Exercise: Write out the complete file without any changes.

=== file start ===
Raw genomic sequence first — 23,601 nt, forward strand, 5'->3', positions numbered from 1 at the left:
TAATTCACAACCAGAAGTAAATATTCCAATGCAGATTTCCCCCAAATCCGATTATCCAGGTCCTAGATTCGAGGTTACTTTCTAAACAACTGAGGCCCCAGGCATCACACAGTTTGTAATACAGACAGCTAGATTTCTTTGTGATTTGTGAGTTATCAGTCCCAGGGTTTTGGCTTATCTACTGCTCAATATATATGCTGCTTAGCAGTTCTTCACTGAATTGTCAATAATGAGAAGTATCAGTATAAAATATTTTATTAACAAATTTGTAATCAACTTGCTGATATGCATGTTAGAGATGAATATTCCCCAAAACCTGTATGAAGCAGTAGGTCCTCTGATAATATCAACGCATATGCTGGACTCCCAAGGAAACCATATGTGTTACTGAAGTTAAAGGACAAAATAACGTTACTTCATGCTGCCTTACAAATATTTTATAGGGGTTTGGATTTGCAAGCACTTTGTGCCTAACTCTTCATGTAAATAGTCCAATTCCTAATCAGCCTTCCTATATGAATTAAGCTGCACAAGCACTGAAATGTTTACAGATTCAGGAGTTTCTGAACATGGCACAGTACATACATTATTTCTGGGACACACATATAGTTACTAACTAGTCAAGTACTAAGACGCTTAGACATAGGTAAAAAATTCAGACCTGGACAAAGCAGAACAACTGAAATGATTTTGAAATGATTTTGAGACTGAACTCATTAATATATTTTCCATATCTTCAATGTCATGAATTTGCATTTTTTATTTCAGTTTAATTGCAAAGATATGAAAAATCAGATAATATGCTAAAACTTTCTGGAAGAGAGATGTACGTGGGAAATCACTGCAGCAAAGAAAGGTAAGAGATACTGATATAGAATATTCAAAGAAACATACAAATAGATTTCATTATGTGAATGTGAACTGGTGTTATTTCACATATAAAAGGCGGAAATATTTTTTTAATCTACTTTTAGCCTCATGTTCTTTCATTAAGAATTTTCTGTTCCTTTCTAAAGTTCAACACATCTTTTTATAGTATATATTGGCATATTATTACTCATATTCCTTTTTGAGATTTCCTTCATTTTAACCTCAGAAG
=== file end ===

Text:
Raw genomic sequence first — 23,601 nt, forward strand, 5'->3', positions numbered from 1 at the left:
TAATTCACAACCAGAAGTAAATATTCCAATGCAGATTTCCCCCAAATCCGATTATCCAGGTCCTAGATTCGAGGTTACTTTCTAAACAACTGAGGCCCCAGGCATCACACAGTTTGTAATACAGACAGCTAGATTTCTTTGTGATTTGTGAGTTATCAGTCCCAGGGTTTTGGCTTATCTACTGCTCAATATATATGCTGCTTAGCAGTTCTTCACTGAATTGTCAATAATGAGAAGTATCAGTATAAAATATTTTATTAACAAATTTGTAATCAACTTGCTGATATGCATGTTAGAGATGAATATTCCCCAAAACCTGTATGAAGCAGTAGGTCCTCTGATAATATCAACGCATATGCTGGACTCCCAAGGAAACCATATGTGTTACTGAAGTTAAAGGACAAAATAACGTTACTTCATGCTGCCTTACAAATATTTTATAGGGGTTTGGATTTGCAAGCACTTTGTGCCTAACTCTTCATGTAAATAGTCCAATTCCTAATCAGCCTTCCTATATGAATTAAGCTGCACAAGCACTGAAATGTTTACAGATTCAGGAGTTTCTGAACATGGCACAGTACATACATTATTTCTGGGACACACATATAGTTACTAACTAGTCAAGTACTAAGACGCTTAGACATAGGTAAAAAATTCAGACCTGGACAAAGCAGAACAACTGAAATGATTTTGAAATGATTTTGAGACTGAACTCATTAATATATTTTCCATATCTTCAATGTCATGAATTTGCATTTTTTATTTCAGTTTAATTGCAAAGATATGAAAAATCAGATAATATGCTAAAACTTTCTGGAAGAGAGATGTACGTGGGAAATCACTGCAGCAAAGAAAGGTAAGAGATACTGATATAGAATATTCAAAGAAACATACAAATAGATTTCATTATGTGAATGTGAACTGGTGTTATTTCACATATAAAAGGCGGAAATATTTTTTTAATCTACTTTTAGCCTCATGTTCTTTCATTAAGAATTTTCTGTTCCTTTCTAAAGTTCAACACATCTTTTTATAGTATATATTGGCATATTATTACTCATATTCCTTTTTGAGATTTCCTTCATTTTAACCTCAGAAG